Tuesday, 14 February 2012
Enda Kenny (Taoiseach, Department of An Taoiseach; Mayo, Fine Gael)
As a candidate in the presidential campaign, Mr. Sarkozy said that if he were elected president, he would implement the Lisbon treaty by parliamentary majority, which is what he did. The French Government and system is their own and not for me to comment on. We have made clear issues of change by referendum here.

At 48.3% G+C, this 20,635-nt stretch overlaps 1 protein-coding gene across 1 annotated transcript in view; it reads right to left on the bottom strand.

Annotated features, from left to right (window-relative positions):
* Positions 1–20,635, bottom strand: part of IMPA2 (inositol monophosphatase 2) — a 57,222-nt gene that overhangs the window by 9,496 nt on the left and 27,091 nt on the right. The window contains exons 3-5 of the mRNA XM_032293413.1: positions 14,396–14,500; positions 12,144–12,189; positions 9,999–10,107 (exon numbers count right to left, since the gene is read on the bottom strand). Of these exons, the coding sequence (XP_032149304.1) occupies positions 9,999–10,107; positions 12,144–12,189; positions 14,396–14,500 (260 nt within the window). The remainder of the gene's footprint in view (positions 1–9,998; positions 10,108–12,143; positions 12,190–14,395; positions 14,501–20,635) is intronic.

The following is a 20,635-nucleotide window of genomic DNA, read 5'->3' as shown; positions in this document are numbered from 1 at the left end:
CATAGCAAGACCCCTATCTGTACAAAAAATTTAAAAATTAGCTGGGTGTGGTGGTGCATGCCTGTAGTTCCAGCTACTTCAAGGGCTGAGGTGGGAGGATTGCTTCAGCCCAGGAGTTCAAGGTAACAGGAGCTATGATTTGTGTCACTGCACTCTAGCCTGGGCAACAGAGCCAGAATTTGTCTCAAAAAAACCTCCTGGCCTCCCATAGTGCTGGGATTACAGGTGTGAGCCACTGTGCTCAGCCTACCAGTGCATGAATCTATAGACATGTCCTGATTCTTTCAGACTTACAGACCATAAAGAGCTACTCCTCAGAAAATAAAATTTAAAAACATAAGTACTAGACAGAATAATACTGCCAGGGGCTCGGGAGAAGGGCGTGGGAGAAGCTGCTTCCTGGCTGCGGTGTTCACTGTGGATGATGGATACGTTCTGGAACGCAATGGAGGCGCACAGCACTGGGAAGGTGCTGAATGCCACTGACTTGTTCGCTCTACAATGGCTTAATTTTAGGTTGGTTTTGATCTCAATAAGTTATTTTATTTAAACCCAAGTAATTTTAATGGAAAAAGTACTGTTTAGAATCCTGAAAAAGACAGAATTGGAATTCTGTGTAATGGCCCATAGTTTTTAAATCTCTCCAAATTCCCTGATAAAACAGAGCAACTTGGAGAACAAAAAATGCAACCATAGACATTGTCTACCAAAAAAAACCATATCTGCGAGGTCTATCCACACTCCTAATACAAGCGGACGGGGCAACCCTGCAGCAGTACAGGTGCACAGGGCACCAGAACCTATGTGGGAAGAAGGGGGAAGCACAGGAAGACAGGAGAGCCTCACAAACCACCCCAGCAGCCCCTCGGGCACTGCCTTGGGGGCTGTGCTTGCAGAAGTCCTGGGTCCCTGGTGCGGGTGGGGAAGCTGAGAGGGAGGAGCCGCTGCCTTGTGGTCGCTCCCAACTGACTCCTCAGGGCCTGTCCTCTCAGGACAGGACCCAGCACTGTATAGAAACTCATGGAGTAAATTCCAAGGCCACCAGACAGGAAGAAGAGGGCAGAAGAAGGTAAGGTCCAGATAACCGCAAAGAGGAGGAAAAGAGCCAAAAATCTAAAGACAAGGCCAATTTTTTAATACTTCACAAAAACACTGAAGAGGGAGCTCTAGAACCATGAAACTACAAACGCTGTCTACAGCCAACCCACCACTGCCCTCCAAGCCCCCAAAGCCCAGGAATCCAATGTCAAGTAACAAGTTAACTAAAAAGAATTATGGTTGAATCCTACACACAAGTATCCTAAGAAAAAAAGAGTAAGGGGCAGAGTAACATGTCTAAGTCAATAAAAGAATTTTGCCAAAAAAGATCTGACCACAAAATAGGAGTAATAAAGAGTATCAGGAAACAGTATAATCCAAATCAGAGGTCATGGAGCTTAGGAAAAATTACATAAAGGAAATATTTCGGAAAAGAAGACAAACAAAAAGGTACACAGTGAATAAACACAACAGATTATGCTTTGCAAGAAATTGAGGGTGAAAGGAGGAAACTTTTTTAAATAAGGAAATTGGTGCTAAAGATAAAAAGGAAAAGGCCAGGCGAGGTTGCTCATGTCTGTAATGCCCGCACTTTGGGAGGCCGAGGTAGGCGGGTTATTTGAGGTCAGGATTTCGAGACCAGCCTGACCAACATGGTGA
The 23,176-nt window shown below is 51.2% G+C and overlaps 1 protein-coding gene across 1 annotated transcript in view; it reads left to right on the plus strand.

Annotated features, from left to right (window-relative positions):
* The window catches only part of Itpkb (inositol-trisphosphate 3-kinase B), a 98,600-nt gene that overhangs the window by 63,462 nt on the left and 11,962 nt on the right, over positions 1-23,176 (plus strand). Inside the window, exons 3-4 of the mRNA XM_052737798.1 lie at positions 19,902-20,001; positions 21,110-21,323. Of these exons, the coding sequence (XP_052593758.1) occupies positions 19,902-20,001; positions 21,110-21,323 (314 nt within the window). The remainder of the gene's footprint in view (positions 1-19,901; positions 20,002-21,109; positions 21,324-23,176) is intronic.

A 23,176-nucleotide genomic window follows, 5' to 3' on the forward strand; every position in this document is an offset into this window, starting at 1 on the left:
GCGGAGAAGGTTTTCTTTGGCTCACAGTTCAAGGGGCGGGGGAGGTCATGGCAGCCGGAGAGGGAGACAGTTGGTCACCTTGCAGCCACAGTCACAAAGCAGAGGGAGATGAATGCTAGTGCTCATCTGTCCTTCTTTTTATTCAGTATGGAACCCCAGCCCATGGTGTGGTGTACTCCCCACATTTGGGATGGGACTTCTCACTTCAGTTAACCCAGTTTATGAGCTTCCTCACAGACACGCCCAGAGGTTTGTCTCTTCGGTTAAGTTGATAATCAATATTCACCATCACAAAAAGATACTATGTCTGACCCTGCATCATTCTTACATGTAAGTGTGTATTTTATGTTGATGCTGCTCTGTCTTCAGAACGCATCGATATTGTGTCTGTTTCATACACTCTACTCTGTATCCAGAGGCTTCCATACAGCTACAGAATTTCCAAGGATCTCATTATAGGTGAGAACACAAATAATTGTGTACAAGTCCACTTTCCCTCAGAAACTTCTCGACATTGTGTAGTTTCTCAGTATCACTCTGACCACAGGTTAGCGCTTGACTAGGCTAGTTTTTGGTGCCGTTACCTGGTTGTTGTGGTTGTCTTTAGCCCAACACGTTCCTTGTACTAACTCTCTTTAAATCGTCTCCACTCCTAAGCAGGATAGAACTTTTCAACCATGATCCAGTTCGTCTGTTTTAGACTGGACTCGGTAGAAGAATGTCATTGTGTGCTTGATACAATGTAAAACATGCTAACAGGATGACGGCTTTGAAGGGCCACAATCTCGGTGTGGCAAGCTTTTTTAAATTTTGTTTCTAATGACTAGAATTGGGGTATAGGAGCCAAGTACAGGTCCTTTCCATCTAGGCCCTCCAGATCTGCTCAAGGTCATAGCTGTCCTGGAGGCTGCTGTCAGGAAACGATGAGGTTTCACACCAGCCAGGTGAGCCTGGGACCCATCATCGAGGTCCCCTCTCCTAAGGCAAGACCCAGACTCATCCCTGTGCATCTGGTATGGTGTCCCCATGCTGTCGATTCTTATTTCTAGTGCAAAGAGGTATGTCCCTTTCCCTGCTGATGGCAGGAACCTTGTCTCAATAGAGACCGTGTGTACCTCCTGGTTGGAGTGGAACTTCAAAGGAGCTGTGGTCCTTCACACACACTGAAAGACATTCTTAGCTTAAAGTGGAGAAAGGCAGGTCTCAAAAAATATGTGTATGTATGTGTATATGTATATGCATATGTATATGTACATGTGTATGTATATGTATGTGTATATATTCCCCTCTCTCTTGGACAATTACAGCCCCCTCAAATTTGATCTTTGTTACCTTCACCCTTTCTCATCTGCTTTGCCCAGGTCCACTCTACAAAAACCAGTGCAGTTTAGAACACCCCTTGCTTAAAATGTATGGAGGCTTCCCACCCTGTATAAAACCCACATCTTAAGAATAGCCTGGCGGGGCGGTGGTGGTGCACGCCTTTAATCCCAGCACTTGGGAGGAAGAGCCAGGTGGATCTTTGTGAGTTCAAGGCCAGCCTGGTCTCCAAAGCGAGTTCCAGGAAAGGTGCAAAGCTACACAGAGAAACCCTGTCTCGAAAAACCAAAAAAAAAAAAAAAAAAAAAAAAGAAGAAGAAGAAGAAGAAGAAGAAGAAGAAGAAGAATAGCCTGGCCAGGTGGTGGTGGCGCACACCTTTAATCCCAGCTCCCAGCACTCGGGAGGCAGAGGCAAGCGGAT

The other question related to the Deputy’s party’s set of proposals prior to the last election concerning parliamentary reform, some of which were very different and radical. It is part of the programme for Government that we intend to carry through. The drafting of a Bill to abolish the Seanad by way of referendum will require the deletion of all references to the Seanad in the Constitution, including Articles 18 and 19, which refer to the composition of the Seanad. There would also need to be amendment of all direct, indirect or implied references to the Seanad, including references to either or both Houses, as well as all references that vest specific functions in the Seanad or its Members. With this point, it would be necessary to consider, for example, if any functions currently constitutionally vested in the Seanad or its Members would need to be performed differently. The types of functions I refer to include, for example, the Presidential Commission, of which the Cathaoirleach of the Seanad is a member owing to Article 14. There is also the case of money Bills, as the Seanad triggers the process for determining whether a Bill is a money Bill. This is provided for in Article 22, but has never happened. The Seanad moves motions for the early signature of Bills by the President, as provided for in Article 25. Under Articles 12, 13, 33 and 35 of the Constitution, the Seanad has a role in the removal from office of the President, the Comptroller and Auditor General and judges. The current constitutional mechanisms safeguard the independence of these offices. Clearly, these principles will need to be carefully considered in the context of the proposed abolition of the Seanad. These issues are not to be taken lightly. From that perspective, when the Bill is prepared, it will have to ensure the Constitution is, in effect, squeezed dry of all direct or indirect references to the Seanad, implied or otherwise. No right or facility currently available through the Seanad under the Constitution should be lost by means of the changes that are to be made to the Oireachtas. That is an issue on which I am deliberating. As I said when we discussed the child protection referendum, we do not want to produce something that has not been fully thought through. These are some of the issues with which I have to contend. Obviously, many of them are not to be taken lightly.